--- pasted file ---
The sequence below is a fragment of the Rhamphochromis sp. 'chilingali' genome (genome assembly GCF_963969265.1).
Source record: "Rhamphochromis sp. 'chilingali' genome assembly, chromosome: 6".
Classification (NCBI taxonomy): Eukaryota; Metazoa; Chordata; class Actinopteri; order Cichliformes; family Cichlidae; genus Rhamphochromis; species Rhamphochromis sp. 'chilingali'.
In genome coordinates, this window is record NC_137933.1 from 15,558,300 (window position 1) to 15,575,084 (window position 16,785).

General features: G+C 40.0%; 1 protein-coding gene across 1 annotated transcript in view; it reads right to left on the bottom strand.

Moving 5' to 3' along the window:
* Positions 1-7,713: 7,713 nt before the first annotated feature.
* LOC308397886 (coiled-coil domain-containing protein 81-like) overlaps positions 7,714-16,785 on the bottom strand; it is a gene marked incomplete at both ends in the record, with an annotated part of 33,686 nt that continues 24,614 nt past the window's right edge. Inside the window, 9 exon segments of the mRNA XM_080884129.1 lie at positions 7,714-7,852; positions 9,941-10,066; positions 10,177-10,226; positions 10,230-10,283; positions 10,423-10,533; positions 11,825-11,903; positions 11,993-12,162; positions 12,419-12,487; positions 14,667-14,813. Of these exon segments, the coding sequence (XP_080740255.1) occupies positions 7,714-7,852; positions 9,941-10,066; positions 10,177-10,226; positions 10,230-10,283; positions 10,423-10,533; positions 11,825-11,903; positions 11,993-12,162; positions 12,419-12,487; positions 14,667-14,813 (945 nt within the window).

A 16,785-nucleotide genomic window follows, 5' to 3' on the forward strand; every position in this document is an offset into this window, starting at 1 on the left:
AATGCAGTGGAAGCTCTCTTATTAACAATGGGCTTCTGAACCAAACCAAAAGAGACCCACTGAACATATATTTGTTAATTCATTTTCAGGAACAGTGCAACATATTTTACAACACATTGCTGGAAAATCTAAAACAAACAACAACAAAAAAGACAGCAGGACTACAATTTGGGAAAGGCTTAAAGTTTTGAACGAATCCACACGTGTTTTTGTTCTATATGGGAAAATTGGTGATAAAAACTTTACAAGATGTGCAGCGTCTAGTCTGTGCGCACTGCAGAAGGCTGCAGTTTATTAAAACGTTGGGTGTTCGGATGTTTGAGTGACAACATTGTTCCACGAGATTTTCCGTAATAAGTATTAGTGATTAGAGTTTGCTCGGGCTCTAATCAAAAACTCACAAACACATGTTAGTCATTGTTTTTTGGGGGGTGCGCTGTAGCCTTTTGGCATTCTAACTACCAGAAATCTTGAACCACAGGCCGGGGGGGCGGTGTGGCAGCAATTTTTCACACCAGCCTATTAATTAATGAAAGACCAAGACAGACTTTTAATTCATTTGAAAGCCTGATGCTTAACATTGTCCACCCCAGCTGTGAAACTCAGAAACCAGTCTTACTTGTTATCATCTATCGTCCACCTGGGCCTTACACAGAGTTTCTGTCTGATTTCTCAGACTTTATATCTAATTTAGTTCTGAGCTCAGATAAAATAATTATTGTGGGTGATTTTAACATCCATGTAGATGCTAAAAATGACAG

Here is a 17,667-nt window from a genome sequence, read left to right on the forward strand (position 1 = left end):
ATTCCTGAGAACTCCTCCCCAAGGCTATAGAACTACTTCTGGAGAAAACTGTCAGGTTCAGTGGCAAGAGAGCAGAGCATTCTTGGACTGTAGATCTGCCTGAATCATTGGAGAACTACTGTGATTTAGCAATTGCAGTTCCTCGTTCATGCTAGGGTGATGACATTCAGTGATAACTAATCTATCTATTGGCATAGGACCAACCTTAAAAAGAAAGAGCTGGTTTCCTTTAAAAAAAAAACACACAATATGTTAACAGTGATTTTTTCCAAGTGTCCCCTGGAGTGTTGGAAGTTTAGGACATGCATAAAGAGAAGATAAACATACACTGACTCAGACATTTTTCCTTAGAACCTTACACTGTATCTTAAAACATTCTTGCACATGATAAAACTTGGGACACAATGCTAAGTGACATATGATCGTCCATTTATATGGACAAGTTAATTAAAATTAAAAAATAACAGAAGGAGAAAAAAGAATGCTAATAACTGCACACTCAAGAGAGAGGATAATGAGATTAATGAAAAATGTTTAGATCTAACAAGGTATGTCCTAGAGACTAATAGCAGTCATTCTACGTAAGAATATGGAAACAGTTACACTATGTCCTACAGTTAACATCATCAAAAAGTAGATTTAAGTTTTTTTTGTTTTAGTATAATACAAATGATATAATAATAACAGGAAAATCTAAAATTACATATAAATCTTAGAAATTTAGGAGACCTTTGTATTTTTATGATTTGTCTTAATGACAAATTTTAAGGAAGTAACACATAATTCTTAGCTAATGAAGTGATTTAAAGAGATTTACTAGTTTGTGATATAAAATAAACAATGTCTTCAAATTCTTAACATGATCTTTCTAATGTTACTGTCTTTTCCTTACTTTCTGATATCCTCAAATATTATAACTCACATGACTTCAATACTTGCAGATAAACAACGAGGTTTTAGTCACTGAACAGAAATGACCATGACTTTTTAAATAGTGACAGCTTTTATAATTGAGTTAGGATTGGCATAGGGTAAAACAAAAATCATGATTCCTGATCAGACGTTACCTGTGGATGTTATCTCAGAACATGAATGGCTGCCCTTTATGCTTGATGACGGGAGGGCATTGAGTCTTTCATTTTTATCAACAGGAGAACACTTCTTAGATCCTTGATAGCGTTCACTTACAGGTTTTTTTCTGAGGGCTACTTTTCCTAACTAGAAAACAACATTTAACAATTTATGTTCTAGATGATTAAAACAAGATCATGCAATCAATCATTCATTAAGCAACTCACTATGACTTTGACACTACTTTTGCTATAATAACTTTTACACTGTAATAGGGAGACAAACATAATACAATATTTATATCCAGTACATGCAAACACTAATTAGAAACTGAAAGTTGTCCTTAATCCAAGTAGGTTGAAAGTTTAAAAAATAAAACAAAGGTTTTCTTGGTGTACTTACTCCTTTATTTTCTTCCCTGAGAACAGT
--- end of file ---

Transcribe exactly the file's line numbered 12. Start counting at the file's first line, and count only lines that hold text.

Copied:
ATTCCTGAGAACTCCTCCCCAAGGCTATAGAACTACTTCTGGAGAAAACTGTCAGGTTCAGTGGCAAGAGAGCAGAGCATTCTTGGACTGTAGATCTGCCTGAATCATTGGAGAACTACTGTGATTTAGCAATTGCAGTTCCTCGTTCATGCTAGGGTGATGACATTCAGTGATAACTAATCTATCTATTGGCATAGGACCAACCTTAAAAAGAAAGAGCTGGTTTCCTTTAAAAAAAAAACACACAATATGTTAACAGTGATTTTTTCCAAGTGTCCCCTGGAGTGTTGGAAGTTTAGGACATGCATAAAGAGAAGATAAACATACACTGACTCAGACATTTTTCCTTAGAACCTTACACTGTATCTTAAAACATTCTTGCACATGATAAAACTTGGGACACAATGCTAAGTGACATATGATCGTCCATTTATATGGACAAGTTAATTAAAATTAAAAAATAACAGAAGGAGAAAAAAGAATGCTAATAACTGCACACTCAAGAGAGAGGATAATGAGATTAATGAAAAATGTTTAGATCTAACAAGGTATGTCCTAGAGACTAATAGCAGTCATTCTACGTAAGAATATGGAAACAGTTACACTATGTCCTACAGTTAACATCATCAAAAAGTAGATTTAAGTTTTTTTTGTTTTAGTATAATACAAATGATATAATAATAACAGGAAAATCTAAAATTACATATAAATCTTAGAAATTTAGGAGACCTTTGTATTTTTATGATTTGTCTTAATGACAAATTTTAAGGAAGTAACACATAATTCTTAGCTAATGAAGTGATTTAAAGAGATTTACTAGTTTGTGATATAAAATAAACAATGTCTTCAAATTCTTAACATGATCTTTCTAATGTTACTGTCTTTTCCTTACTTTCTGATATCCTCAAATATTATAACTCACATGACTTCAATACTTGCAGATAAACAACGAGGTTTTAGTCACTGAACAGAAATGACCATGACTTTTTAAATAGTGACAGCTTTTATAATTGAGTTAGGATTGGCATAGGGTAAAACAAAAATCATGATTCCTGATCAGACGTTACCTGTGGATGTTATCTCAGAACATGAATGGCTGCCCTTTATGCTTGATGACGGGAGGGCATTGAGTCTTTCATTTTTATCAACAGGAGAACACTTCTTAGATCCTTGATAGCGTTCACTTACAGGTTTTTTTCTGAGGGCTACTTTTCCTAACTAGAAAACAACATTTAACAATTTATGTTCTAGATGATTAAAACAAGATCATGCAATCAATCATTCATTAAGCAACTCACTATGACTTTGACACTACTTTTGCTATAATAACTTTTACACTGTAATAGGGAGACAAACATAATACAATATTTATATCCAGTACATGCAAACACTAATTAGAAACTGAAAGTTGTCCTTAATCCAAGTAGGTTGAAAGTTTAAAAAATAAAACAAAGGTTTTCTTGGTGTACTTACTCCTTTATTTTCTTCCCTGAGAACAGT